Note-taking is how I remember things. I jot them down on my phone or laptop and expect them to be available on all my devices within seconds. I used to use Simplenote but I kept having issues with it losing my notes. I abandoned it in favor of Standard Notes five months ago.
Standard Notes is a minimalist note-taking app available for all leading platforms. It’s open-source and your notes are end-to-end encrypted. This means I can trust the free hosted-service to keep my notes private, and that I can set up and host my own servers if the free service were to go away.
The service also has some very limited revision-history capabilities. The feature is limited to the history of changes in your active session on the current device. This feature could have been very useful if it persisted and synced across devices. Instead, it’s a rather pointless gimmick.
The promise of any of many note-taking services that’s available on the market is that they’ll keep your notes safe and in-sync between devices. For the most part, Standard Note gets the job done. Unfortunately, history is repeating itself.
This is the second time I’ve written this article. Standard Notes overwrote the original draft for it with a different note and I was unable to restore it. This isn’t the first time this has happened either.
I’ve lost notes (and thereby a lot of work) almost every week that I’ve been Standard Notes. I’d like to share my experiences with it before I set off looking for yet another alternative note-taking solution.
I don’t know the exact cause of the issue. I use Standard Notes several times a day from multiple computers and my Android smartphone. The unlucky note at the top of my list of notes is sometimes vanishes or it gets overwritten with another note. The top note is either a pinned/important note, or one of the most recently modified notes.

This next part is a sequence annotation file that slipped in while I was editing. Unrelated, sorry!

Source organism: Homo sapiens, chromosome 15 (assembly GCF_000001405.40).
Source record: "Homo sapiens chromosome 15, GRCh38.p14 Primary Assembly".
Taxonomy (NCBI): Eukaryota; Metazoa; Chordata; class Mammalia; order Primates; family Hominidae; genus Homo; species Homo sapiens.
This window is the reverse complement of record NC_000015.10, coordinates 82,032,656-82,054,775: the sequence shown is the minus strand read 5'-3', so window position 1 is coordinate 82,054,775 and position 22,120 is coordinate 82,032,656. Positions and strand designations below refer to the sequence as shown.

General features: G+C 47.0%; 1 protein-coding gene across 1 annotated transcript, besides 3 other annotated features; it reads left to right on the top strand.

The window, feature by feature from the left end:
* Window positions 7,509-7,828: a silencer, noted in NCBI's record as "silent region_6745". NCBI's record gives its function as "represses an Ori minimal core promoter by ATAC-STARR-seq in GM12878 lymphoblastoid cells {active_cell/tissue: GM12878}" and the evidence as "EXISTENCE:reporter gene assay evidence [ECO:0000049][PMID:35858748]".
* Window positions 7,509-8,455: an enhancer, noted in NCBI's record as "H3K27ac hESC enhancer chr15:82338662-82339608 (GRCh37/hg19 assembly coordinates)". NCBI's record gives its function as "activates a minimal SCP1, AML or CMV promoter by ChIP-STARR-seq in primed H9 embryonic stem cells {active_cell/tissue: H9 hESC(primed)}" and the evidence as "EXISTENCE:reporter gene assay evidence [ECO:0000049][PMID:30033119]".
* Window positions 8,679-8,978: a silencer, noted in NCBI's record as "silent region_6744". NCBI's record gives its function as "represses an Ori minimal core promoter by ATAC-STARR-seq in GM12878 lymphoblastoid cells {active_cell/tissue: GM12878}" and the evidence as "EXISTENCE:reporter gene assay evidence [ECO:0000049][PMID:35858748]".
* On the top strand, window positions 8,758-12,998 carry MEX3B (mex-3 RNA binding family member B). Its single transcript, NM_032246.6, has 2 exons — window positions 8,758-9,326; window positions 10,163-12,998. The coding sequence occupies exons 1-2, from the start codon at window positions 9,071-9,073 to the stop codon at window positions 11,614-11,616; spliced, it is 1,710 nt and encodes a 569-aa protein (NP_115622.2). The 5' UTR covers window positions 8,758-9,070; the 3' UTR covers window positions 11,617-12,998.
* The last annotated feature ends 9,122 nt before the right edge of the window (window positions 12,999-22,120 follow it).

I’ve noticed this note vanishing when I try to move another note to the trash folder. The note I tried moving is deleted but don’t even up in the trash. Simultaneously, the note at the top of my list of notes is given the same treatment. Both notes disappear from all my devices and I’m unable to restore them as they didn’t end up in the trash folder.
A similar issue happens when I’m editing several notes within a short time of each other. I’m typing in Note A, then I move on to type something in note B, and I back and forth. Suddenly, the unlucky note at the top of the list is overwritten by a copy of one of the notes I’ve been working on. I can switch to the overwritten note but its session revision history will only contain one entry which will display the date for the original note I expected to be there. The revision history won’t show that it has recently been changed.
I’m obviously unhappy about losing work that I trusted the service to keep safe. However, what really gets to me isn’t the notes that I know that I’ve lost. I can recreate those from memory. It’s the notes that I don’t remember losing that frustrates and saddens me. It was probably something important since I took the time to write it down. Maybe it was a good idea for an article? or something I needed to get done. Whatever it was, it’s gone now.
At least once a day I’m also greeted by an error message when I open the Standard Notes webapp:
I sigh and reload the tab and everything appears to be working just fine. As far as I know, I’ve never seen this error when I lose a note. It only appears sometimes when loading the webapp. Whatever the cause, it’s not inspiring confidence in the service.
For the time being, I feel safer working with my notes in plain-text files that I sync between my devices with Syncthing. Yes, Syncthing has its own share of sync and dataloss issues. However, at least I know what those issues are and my notes will get regularly backed up as part of my hourly backup processes.
I do recommend that you give Standard Notes a try. The apps and service is good and it has a lot of potential. Just don’t use it to store anything you’d mind losing.
I’ll look into alternatives to Standard Notes soon. I’ll probably stick with an open-source solution and not switch to Evernote, Microsoft OneNote, Google Keep, or another proprietary note-taking services.